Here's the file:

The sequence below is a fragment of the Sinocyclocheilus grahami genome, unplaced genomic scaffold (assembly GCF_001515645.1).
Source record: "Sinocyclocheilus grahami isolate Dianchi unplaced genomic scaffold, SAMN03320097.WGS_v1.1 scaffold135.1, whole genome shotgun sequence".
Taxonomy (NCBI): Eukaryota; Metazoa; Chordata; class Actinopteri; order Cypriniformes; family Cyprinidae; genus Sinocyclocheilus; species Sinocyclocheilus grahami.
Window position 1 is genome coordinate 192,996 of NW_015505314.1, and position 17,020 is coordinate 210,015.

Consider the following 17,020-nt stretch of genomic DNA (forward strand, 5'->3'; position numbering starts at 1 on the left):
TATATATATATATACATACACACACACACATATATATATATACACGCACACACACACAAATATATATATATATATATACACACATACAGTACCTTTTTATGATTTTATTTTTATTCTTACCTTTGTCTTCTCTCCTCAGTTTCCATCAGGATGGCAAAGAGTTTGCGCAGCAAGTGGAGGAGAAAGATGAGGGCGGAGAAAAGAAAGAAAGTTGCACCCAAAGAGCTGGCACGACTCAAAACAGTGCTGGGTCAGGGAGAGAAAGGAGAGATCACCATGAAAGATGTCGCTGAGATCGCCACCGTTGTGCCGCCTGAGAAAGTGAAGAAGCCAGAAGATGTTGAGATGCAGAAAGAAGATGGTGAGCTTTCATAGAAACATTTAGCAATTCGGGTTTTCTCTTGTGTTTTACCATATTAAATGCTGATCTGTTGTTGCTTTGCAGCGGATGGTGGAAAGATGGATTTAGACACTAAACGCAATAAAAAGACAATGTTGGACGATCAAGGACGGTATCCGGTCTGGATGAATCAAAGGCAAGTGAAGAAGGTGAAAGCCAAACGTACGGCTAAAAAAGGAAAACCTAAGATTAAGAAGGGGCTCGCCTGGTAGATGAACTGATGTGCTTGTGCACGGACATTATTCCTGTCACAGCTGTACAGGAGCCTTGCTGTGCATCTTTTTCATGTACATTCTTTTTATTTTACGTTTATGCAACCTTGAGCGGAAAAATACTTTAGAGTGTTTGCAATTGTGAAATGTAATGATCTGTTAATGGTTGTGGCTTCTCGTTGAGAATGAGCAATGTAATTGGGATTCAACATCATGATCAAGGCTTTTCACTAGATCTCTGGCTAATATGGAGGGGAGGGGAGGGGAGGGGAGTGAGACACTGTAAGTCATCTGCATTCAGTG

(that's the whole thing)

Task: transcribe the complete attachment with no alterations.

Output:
The sequence below is a fragment of the Sinocyclocheilus grahami genome, unplaced genomic scaffold (assembly GCF_001515645.1).
Source record: "Sinocyclocheilus grahami isolate Dianchi unplaced genomic scaffold, SAMN03320097.WGS_v1.1 scaffold135.1, whole genome shotgun sequence".
Taxonomy (NCBI): Eukaryota; Metazoa; Chordata; class Actinopteri; order Cypriniformes; family Cyprinidae; genus Sinocyclocheilus; species Sinocyclocheilus grahami.
Window position 1 is genome coordinate 192,996 of NW_015505314.1, and position 17,020 is coordinate 210,015.

Consider the following 17,020-nt stretch of genomic DNA (forward strand, 5'->3'; position numbering starts at 1 on the left):
TATATATATATATACATACACACACACACATATATATATATACACGCACACACACACAAATATATATATATATATATACACACATACAGTACCTTTTTATGATTTTATTTTTATTCTTACCTTTGTCTTCTCTCCTCAGTTTCCATCAGGATGGCAAAGAGTTTGCGCAGCAAGTGGAGGAGAAAGATGAGGGCGGAGAAAAGAAAGAAAGTTGCACCCAAAGAGCTGGCACGACTCAAAACAGTGCTGGGTCAGGGAGAGAAAGGAGAGATCACCATGAAAGATGTCGCTGAGATCGCCACCGTTGTGCCGCCTGAGAAAGTGAAGAAGCCAGAAGATGTTGAGATGCAGAAAGAAGATGGTGAGCTTTCATAGAAACATTTAGCAATTCGGGTTTTCTCTTGTGTTTTACCATATTAAATGCTGATCTGTTGTTGCTTTGCAGCGGATGGTGGAAAGATGGATTTAGACACTAAACGCAATAAAAAGACAATGTTGGACGATCAAGGACGGTATCCGGTCTGGATGAATCAAAGGCAAGTGAAGAAGGTGAAAGCCAAACGTACGGCTAAAAAAGGAAAACCTAAGATTAAGAAGGGGCTCGCCTGGTAGATGAACTGATGTGCTTGTGCACGGACATTATTCCTGTCACAGCTGTACAGGAGCCTTGCTGTGCATCTTTTTCATGTACATTCTTTTTATTTTACGTTTATGCAACCTTGAGCGGAAAAATACTTTAGAGTGTTTGCAATTGTGAAATGTAATGATCTGTTAATGGTTGTGGCTTCTCGTTGAGAATGAGCAATGTAATTGGGATTCAACATCATGATCAAGGCTTTTCACTAGATCTCTGGCTAATATGGAGGGGAGGGGAGGGGAGGGGAGTGAGACACTGTAAGTCATCTGCATTCAGTG